Just Posted

Pick all your apples and save the bears

As summer ends, bears become more active looking for food

Citing stability, B.C. Premier calls snap election for Oct. 24

John Horgan meets with Lieutenant Governor to request vote

B.C. Premier announces fall election

Kootenay East MLA Tom Shypitka reacts to election announcement

Unofficial holidays: Here’s what people are celebrating for the week of Sept. 20 to 26

Rabbit Day, Hobbit Day and One-Hit Wonder Day are all coming up this week

Interior Health reports three additional COVID-19 cases in region

The number of cases in the region since the beginning of the pandemic are now at 492

B.C. reports 96 new COVID-19 cases, one hospital outbreak

61 people in hospital as summer ends with election

‘Unprecedented’ coalition demands end to B.C. salmon farms

First Nations, commercial fishermen among group calling for action on Cohen recommendations

Earthquake off coast of Washington recorded at 4.1 magnitude

The quake was recorded at a depth of 10 kilometres

B.C.’s top doctor says she’s received abuse, death threats during COVID-19 response

Henry has become a national figure during her time leading B.C.’s response to the COVID-19 pandemic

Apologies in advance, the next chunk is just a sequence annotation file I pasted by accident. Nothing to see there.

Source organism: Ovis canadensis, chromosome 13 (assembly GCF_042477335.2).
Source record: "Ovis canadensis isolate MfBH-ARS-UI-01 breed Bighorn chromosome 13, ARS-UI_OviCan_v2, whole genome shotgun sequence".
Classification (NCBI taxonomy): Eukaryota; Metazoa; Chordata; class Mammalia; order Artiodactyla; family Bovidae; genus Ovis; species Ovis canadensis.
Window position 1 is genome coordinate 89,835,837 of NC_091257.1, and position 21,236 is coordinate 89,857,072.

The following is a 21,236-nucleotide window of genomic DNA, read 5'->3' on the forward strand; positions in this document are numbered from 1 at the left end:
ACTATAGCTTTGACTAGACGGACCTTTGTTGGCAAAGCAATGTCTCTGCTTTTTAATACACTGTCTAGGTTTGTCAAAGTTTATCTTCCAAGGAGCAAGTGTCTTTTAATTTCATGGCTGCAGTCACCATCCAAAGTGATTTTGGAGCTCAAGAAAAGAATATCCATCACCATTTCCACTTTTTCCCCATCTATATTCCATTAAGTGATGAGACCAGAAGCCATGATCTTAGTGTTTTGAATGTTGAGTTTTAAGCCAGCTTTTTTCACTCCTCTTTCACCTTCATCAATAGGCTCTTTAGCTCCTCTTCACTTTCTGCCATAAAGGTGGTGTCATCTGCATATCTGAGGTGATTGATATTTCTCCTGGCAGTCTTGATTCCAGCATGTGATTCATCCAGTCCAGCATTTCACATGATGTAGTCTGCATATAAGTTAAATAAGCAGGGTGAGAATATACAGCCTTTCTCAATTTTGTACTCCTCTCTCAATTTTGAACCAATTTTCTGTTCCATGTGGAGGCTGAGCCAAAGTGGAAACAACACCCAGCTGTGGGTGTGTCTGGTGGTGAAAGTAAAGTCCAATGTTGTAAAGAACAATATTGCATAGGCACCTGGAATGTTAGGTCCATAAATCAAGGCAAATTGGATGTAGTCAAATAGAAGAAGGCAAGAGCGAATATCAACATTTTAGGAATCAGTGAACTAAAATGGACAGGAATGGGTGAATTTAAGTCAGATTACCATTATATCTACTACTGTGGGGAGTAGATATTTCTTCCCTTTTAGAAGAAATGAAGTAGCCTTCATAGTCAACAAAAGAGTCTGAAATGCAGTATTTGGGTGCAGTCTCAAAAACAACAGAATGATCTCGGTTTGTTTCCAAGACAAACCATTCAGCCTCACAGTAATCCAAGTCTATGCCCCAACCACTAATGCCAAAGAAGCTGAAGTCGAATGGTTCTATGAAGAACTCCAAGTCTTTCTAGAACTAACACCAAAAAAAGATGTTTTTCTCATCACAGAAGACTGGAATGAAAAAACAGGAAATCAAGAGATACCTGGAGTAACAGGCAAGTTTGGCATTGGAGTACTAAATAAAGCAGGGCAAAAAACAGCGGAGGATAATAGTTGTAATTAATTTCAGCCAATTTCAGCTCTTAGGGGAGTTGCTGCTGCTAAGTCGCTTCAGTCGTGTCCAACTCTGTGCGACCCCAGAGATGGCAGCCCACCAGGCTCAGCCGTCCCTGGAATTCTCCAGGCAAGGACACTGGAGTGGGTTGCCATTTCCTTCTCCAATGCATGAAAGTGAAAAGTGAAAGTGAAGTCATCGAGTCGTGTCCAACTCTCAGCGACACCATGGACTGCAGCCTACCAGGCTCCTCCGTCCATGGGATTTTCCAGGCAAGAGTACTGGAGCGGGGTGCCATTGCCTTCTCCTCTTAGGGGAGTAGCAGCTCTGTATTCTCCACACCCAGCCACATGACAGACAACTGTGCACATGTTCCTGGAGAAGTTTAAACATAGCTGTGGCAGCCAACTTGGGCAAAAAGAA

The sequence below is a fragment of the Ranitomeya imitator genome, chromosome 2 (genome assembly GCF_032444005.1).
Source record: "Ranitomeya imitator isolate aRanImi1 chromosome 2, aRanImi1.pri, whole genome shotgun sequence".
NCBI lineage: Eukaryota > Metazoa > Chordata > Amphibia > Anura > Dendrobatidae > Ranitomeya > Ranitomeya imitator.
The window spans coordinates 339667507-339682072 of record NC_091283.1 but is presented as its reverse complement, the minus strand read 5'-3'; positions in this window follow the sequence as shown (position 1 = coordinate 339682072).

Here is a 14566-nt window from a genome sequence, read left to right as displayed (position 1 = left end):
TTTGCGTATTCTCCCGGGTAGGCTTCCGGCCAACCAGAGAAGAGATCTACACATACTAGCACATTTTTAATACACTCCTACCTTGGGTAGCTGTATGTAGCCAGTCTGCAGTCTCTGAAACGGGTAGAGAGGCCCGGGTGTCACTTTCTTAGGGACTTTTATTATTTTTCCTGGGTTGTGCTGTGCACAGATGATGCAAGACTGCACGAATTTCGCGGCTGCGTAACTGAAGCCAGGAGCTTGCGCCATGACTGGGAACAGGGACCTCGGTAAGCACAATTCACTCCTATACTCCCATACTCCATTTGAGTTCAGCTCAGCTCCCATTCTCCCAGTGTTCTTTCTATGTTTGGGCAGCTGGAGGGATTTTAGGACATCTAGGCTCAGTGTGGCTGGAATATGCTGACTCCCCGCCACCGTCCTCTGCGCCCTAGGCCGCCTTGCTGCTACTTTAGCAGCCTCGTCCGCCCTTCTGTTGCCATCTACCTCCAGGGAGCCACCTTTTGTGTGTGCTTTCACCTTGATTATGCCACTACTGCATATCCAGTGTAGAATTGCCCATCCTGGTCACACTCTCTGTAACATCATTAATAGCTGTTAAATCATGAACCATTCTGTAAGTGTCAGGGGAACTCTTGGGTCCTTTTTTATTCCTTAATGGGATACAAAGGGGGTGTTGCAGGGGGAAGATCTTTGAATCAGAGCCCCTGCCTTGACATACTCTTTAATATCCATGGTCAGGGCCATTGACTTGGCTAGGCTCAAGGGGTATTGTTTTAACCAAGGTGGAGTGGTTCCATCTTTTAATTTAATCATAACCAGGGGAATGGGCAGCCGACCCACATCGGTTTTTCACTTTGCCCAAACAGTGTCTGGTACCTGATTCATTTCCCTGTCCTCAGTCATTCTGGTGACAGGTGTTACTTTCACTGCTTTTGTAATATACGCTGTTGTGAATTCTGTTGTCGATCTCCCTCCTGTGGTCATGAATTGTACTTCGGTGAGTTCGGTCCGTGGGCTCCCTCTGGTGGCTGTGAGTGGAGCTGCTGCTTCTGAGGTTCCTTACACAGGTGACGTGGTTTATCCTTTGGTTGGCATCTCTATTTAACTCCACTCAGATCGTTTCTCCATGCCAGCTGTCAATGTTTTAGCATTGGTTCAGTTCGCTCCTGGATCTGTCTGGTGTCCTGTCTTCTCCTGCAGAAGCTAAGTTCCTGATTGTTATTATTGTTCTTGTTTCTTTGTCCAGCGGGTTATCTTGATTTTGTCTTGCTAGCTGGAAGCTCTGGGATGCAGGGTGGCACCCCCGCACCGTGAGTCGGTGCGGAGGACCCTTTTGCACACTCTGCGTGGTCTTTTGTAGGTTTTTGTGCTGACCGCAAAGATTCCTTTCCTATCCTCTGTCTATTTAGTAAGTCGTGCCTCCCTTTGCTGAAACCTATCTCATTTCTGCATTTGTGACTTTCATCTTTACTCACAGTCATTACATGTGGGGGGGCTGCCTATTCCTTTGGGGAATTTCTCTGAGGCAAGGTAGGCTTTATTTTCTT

Is it time to start thinking about greener ways to package cannabis?

Packaging suppliers are still figuring eco-friendly and affordable packaging options that fit the mandates of Cannabis Regulations

BC Liberals must change gears from election cynicism, focus on the issues: UBC professors

COVID-19 response and recovery is likely to dominate platforms

B.C. could be without a new leader for multiple weeks after Election Day: officials

More than 20K mail-in voting packages were requested within a day of B.C. election being called

Vancouver Island sailor stranded in U.S. hospital after suffering massive stroke at sea

Oak Bay man was attempting to circumnavigate the world solo

Majority needed to pass COVID-19 budget, B.C. premier says

John Horgan pushes urgent care centres in first campaign stop

Most Read